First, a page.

To counter the Belt and Road model, the United States should work with partners to emphasize and demand transparency and high standards from the outset of the Build Back Better World initiative. Countries around the world are starting to see the value in prioritizing equity and sustainability within their economic growth and development models. B3W should embrace those principles by ensuring that environmental and labor protections and transparency are built into the partnership’s processes as safeguards against corruption and poor governance. Pushing for a common set of standards across the major multilateral institutions and development banks would go a long way in ensuring infrastructure projects adhere to recognized safety and environmental standards, and that there is pressure on China to change its practices as well. The United States and its allies must also consider opportunities to strengthen and expand technical assistance where needed to support developing countries in implementing transparency and good governance mechanisms around infrastructure projects and trade.

B3W also provides an opportunity to rethink what infrastructure looks like in today’s world. The United States should ensure that investments are reliable, affordable, and sustainable. In addition to this, the United States must consider how technical and human capital limitations in many low-income and lower-middle-income countries present unique challenges in transitioning to clean energy sources. It is important we ensure a just transition that supports sustainable economic growth in developing countries as we work with them to address climate change and facilitate power sector reform. The international community must assist developing countries with knowledge and technology transfers to build out diversified and reliable critical infrastructure and human capacity in these sectors. Supporting the Green Climate Fund is one critical component in achieving this goal for a just and sustainable transition.

B3W must not invest simply to compete with China but because a high-standard, transparent, and environmentally and financially sustainable approach will benefit countless nations around the world, bolstering governance and global economic stability. Indeed, it would be a mistake to view the developing world solely through the prism of great-power competition with Russia and China. The United States needs to engage, for example, African nations on their own merits, understanding that cooperation on economic growth, development, and good governance practices serve each country’s mutual interests. That means refraining from a top-down approach and working with regional organizations, civil society, and diasporas to drive investments.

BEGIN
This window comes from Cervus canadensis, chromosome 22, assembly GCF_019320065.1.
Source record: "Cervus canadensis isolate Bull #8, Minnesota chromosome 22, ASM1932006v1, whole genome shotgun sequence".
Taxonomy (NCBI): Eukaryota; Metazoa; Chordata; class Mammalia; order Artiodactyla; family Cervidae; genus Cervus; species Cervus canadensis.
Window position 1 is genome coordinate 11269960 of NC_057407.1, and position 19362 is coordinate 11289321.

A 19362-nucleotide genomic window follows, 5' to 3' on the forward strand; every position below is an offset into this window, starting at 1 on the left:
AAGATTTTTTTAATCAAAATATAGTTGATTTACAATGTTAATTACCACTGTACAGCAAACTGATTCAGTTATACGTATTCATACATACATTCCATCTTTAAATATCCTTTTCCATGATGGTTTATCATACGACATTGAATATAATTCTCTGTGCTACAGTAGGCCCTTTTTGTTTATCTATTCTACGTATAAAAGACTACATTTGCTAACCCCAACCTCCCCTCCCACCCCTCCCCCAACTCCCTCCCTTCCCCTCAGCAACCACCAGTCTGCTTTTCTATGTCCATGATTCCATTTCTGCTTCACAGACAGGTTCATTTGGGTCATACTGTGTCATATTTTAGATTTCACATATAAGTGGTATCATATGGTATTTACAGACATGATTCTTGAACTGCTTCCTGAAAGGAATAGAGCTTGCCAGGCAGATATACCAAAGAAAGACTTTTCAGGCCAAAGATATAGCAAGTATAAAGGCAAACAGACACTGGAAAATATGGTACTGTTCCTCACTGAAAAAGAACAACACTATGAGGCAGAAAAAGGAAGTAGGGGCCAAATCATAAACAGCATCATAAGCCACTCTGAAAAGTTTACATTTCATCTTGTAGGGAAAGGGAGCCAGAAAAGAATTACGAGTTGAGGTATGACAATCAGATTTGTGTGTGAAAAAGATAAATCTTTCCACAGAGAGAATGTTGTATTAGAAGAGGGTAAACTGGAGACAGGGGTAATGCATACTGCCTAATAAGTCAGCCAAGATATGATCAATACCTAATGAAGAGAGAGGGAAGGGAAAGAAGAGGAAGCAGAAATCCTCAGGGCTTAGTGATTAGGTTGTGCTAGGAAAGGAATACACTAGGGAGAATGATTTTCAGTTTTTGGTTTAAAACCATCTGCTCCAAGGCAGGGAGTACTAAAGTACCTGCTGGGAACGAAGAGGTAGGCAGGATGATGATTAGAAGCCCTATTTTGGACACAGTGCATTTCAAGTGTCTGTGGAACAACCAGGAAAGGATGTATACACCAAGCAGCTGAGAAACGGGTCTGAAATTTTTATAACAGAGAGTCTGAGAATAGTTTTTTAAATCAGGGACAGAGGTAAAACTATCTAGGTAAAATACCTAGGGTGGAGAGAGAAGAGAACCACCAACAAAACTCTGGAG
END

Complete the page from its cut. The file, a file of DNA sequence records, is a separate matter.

The Ensuring American Global Leadership and Engagement Act, legislation I introduced to respond to the challenges posed by China, embodies many of the same principles defining B3W. It assists developing countries in establishing independence from China by providing alternatives to Chinese assistance and financing. It creates a whole-of-government effort to counter predatory lending, especially in the critical energy sector, and positions the United States government to co-finance infrastructure, climate resilience, and adaptation projects to provide sustainable alternatives to the Belt and Road Initiative in the Indo-Pacific and especially to vulnerable nations in the Pacific Islands and the Caribbean. As B3W begins to take shape, it is a relief to see that the G-7’s values of environmental sustainability, transparency, social and labor safeguards, and anti-corruption form the foundation of this initiative as well.

It will be incumbent on Congress to provide tools for this crucial multilateral undertaking and work with the administration and its trans-Atlantic counterparts to mold the framework of B3W. The world is far smaller than it was at the dawn of the 21st century. The greatest challenges we face today are rarely contained behind national borders. When failing health infrastructure allows a pandemic to mutate and spread, it affects us all. When climate change or crumbling economies cause mass migration, it dominoes across regions. But when roads and ports are built, when innovation is unlocked with digital infrastructure, and when nations are able to invest free of China’s oppressive debt enforcement and asset seizure, economies across the world can achieve sustainable growth through trade, stability, and collective prosperity.

Gregory W. Meeks represents New York’s 5th Congressional district in the U.S. House of Representatives. He is the current chairman of the House Foreign Affairs Committee and a senior member of the House Financial Services Committee, where he serves as chairman of the Subcommittee on Consumer Protection and Financial Institutions.